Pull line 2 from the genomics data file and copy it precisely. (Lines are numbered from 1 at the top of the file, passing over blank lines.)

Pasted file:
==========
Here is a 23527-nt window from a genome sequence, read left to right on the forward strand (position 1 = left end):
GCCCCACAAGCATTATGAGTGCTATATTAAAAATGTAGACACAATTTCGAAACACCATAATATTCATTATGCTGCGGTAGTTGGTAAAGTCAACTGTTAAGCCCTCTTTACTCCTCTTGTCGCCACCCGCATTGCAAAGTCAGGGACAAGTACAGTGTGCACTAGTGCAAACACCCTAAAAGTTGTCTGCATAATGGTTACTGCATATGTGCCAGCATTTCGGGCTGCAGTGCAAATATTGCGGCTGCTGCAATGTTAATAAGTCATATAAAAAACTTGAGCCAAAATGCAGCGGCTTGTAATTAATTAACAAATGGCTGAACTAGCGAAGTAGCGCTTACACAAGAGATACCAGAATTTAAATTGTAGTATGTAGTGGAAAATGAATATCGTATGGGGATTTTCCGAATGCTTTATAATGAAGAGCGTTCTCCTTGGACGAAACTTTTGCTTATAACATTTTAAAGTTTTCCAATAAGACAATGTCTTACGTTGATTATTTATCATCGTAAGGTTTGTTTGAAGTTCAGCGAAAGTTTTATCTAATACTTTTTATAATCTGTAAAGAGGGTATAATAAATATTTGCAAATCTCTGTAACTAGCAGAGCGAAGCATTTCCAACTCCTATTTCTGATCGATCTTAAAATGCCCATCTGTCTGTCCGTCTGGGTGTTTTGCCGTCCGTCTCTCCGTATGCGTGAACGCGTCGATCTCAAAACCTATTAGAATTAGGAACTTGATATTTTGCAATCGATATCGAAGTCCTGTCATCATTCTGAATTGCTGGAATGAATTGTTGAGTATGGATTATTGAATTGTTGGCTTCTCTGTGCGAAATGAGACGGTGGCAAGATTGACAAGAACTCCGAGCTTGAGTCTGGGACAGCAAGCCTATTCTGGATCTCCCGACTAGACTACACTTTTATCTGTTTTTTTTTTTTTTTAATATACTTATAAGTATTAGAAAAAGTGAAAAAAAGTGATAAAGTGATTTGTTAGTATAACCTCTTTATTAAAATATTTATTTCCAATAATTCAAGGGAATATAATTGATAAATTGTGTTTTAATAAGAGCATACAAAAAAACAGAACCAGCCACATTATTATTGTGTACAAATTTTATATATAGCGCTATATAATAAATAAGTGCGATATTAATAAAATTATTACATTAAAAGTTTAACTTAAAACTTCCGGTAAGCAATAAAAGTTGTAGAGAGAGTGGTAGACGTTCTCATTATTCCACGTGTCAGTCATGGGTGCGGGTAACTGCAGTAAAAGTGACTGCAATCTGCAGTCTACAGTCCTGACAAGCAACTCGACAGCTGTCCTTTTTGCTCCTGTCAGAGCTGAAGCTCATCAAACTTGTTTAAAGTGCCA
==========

GCCCCACAAGCATTATGAGTGCTATATTAAAAATGTAGACACAATTTCGAAACACCATAATATTCATTATGCTGCGGTAGTTGGTAAAGTCAACTGTTAAGCCCTCTTTACTCCTCTTGTCGCCACCCGCATTGCAAAGTCAGGGACAAGTACAGTGTGCACTAGTGCAAACACCCTAAAAGTTGTCTGCATAATGGTTACTGCATATGTGCCAGCATTTCGGGCTGCAGTGCAAATATTGCGGCTGCTGCAATGTTAATAAGTCATATAAAAAACTTGAGCCAAAATGCAGCGGCTTGTAATTAATTAACAAATGGCTGAACTAGCGAAGTAGCGCTTACACAAGAGATACCAGAATTTAAATTGTAGTATGTAGTGGAAAATGAATATCGTATGGGGATTTTCCGAATGCTTTATAATGAAGAGCGTTCTCCTTGGACGAAACTTTTGCTTATAACATTTTAAAGTTTTCCAATAAGACAATGTCTTACGTTGATTATTTATCATCGTAAGGTTTGTTTGAAGTTCAGCGAAAGTTTTATCTAATACTTTTTATAATCTGTAAAGAGGGTATAATAAATATTTGCAAATCTCTGTAACTAGCAGAGCGAAGCATTTCCAACTCCTATTTCTGATCGATCTTAAAATGCCCATCTGTCTGTCCGTCTGGGTGTTTTGCCGTCCGTCTCTCCGTATGCGTGAACGCGTCGATCTCAAAACCTATTAGAATTAGGAACTTGATATTTTGCAATCGATATCGAAGTCCTGTCATCATTCTGAATTGCTGGAATGAATTGTTGAGTATGGATTATTGAATTGTTGGCTTCTCTGTGCGAAATGAGACGGTGGCAAGATTGACAAGAACTCCGAGCTTGAGTCTGGGACAGCAAGCCTATTCTGGATCTCCCGACTAGACTACACTTTTATCTGTTTTTTTTTTTTTTTAATATACTTATAAGTATTAGAAAAAGTGAAAAAAAGTGATAAAGTGATTTGTTAGTATAACCTCTTTATTAAAATATTTATTTCCAATAATTCAAGGGAATATAATTGATAAATTGTGTTTTAATAAGAGCATACAAAAAAACAGAACCAGCCACATTATTATTGTGTACAAATTTTATATATAGCGCTATATAATAAATAAGTGCGATATTAATAAAATTATTACATTAAAAGTTTAACTTAAAACTTCCGGTAAGCAATAAAAGTTGTAGAGAGAGTGGTAGACGTTCTCATTATTCCACGTGTCAGTCATGGGTGCGGGTAACTGCAGTAAAAGTGACTGCAATCTGCAGTCTACAGTCCTGACAAGCAACTCGACAGCTGTCCTTTTTGCTCCTGTCAGAGCTGAAGCTCATCAAACTTGTTTAAAGTGCCA